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TEACH MISHAPS                                                A. Sloman Nov 2011

CONTENTS - (Use <ENTER> g to access required sections)

 -- Example of an mishap
 -- The structure of this file
 -- Make this your own file using ENTER name ....
 -- Another example : a command with faulty syntax
 -- More on syntactic errors
 -- Run-time errors
 -- Clear the output.p file
 -- What produces a 'run time' error?
 -- Further reading


This file gives a brief introduction to compile time errors (called
'mishaps' in pop11 error reports) and run time errors (also called
'mishaps'). It also explains how to rename a teach file so that you can
save it as your own, with changes you have made.

Most of this file merely introduces the format of teach files containing
executable code, for practice with dealing with an error when the whole
file is compiled.

Your task is to fix the errors in the file, so that the whole file will
compile, without error, and print out the special message at the end.

The table of contents is near the beginning. You can go to it using the

    ENTER g

When developing programs you will need to know how to mark and compile a
range of text in Ved, how to save your file, how to return to it later.

This file will give you practice in doing those things.



This section is inside one of the many "comments" in this file.

Immediately after this comment ends there are four pop11 instructions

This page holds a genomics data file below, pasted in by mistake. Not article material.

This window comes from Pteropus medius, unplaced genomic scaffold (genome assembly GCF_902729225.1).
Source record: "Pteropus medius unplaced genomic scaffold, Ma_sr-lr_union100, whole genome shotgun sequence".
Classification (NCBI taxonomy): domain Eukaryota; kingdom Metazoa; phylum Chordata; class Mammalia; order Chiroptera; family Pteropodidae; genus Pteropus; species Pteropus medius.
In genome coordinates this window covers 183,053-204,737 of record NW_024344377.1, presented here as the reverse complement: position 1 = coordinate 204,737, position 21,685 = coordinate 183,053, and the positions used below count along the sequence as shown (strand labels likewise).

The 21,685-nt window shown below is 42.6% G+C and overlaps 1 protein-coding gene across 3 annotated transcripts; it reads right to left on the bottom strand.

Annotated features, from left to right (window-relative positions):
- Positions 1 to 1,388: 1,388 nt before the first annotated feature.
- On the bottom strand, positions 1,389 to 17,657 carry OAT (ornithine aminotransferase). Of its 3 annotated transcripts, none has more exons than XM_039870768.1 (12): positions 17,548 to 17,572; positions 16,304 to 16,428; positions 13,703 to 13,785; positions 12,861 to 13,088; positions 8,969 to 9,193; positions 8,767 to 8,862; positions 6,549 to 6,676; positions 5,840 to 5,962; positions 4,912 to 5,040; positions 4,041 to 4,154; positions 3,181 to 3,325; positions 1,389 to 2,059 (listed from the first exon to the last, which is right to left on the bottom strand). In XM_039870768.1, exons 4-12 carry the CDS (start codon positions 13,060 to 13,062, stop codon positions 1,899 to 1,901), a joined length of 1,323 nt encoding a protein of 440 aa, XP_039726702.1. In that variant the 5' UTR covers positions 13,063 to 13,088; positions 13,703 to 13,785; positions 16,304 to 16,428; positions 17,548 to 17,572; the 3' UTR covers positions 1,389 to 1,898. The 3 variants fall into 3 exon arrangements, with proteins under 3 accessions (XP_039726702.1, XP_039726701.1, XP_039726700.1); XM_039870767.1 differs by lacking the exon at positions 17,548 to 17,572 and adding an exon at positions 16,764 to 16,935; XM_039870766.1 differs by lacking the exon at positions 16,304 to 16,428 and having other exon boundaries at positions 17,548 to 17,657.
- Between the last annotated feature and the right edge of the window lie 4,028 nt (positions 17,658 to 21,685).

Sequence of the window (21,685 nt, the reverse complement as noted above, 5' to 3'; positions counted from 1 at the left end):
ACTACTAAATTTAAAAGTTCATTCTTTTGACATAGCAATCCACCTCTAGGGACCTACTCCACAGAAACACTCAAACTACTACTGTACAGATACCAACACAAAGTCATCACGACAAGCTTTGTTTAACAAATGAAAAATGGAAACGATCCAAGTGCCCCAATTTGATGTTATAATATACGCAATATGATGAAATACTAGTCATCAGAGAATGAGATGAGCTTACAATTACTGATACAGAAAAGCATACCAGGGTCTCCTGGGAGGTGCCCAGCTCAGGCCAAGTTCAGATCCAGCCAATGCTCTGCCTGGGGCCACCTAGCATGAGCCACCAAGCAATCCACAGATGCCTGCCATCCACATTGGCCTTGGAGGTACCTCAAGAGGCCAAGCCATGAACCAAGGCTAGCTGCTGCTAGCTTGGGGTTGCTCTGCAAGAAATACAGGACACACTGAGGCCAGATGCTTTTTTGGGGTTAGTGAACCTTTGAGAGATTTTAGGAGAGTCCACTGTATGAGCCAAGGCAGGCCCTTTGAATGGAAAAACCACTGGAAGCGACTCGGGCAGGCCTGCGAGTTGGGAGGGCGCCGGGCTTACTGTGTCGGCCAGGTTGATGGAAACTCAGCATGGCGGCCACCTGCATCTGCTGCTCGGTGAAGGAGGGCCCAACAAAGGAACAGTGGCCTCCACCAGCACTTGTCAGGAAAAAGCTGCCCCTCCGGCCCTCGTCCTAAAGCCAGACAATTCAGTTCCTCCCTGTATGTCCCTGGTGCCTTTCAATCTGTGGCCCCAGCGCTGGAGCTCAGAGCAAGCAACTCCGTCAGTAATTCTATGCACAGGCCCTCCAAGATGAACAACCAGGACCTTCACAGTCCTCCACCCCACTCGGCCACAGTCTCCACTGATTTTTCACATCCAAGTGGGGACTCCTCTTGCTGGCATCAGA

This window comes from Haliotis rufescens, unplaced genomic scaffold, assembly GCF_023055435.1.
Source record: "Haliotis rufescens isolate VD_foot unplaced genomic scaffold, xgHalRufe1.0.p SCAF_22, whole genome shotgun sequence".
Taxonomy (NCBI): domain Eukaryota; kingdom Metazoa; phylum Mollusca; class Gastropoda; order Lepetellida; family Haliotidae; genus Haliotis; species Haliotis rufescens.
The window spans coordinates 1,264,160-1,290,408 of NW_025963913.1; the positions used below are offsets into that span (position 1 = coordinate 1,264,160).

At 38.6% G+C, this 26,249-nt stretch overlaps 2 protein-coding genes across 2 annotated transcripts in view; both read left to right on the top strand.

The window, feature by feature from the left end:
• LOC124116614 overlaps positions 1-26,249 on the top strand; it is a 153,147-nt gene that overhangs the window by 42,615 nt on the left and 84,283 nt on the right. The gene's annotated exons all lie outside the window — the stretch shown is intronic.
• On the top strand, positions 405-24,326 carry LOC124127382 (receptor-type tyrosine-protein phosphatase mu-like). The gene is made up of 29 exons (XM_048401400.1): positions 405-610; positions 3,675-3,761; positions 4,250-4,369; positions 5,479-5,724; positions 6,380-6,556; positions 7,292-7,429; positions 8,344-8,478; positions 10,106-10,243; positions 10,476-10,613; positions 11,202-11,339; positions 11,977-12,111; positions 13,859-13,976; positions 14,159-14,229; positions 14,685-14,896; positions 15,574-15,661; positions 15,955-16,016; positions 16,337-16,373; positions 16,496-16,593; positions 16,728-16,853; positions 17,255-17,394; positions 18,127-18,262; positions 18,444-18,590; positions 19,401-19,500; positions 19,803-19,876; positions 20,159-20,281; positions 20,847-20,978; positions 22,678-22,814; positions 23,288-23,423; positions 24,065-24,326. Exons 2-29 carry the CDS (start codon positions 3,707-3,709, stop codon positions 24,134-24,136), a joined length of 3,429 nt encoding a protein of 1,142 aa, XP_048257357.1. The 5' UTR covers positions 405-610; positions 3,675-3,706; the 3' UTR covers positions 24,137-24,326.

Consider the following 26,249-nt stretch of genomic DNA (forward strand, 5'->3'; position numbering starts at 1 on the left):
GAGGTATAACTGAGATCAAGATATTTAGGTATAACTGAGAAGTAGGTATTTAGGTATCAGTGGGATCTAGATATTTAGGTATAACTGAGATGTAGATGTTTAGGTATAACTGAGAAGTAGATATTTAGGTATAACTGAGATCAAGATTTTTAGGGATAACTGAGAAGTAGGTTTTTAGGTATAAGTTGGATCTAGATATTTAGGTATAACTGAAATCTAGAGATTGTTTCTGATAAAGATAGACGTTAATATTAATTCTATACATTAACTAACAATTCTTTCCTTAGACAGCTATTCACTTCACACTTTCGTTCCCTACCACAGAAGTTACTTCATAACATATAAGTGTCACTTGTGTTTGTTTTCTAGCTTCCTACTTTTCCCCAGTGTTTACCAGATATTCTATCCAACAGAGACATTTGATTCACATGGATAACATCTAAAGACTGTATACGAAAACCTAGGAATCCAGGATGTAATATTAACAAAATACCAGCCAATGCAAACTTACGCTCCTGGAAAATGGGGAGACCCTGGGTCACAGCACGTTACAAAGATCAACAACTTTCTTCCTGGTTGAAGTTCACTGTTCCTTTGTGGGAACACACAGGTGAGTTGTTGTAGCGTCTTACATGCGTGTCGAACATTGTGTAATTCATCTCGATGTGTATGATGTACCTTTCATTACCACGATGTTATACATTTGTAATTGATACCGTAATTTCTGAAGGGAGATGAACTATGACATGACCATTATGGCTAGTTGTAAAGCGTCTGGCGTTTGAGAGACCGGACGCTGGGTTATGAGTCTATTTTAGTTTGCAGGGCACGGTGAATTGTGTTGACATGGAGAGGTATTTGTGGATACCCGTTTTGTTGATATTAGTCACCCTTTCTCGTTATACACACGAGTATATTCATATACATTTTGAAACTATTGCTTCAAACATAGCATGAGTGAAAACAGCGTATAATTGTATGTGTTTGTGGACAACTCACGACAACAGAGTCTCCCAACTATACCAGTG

that do not produce mishaps when the file is compiled followed by an
instruction that does produce a mishap.

See if you can add three more instructions that compile and run OK, when
you attempt to compile the whole file by doing: <ENTER> l1 <RETURN>

(That's lower case "L" followed by the numeral: 1). Try it.

The "l" stands for "load": instructions are loaded into the compiler.
The comments are all ignored.

You will get a mishap message caused by a faulty instruction below. Come
back here after that and read on.

Some legal Pop-11 instructions follow:

99 + 100 =>

length([a list of words]) =>

'Joining one string' >< ' to another' =>

'Joining a string to a number: ' >< 9999 =>

Try adding at least three more instructions (before the line containing
the start of the comment, indicated by '/' immediately followed by '*')

Test your instructions by doing ENTER l1, as before. You should get the
same mishap message as before produced by a faulty example below:
;;; INVOLVING:  66 five

If you get a new mishap message, caused by one of your commands, try to
fix the command that produced it. Then check it by doing ENTER l1, and
read on.

-- Example of an mishap -----------------------------------------------

The next instruction produces a mishap. See if you can change it so that
it does not produce a mishap. Test it with ENTER l1. If you succeed
you'll see the printout from your command and get a mishap from another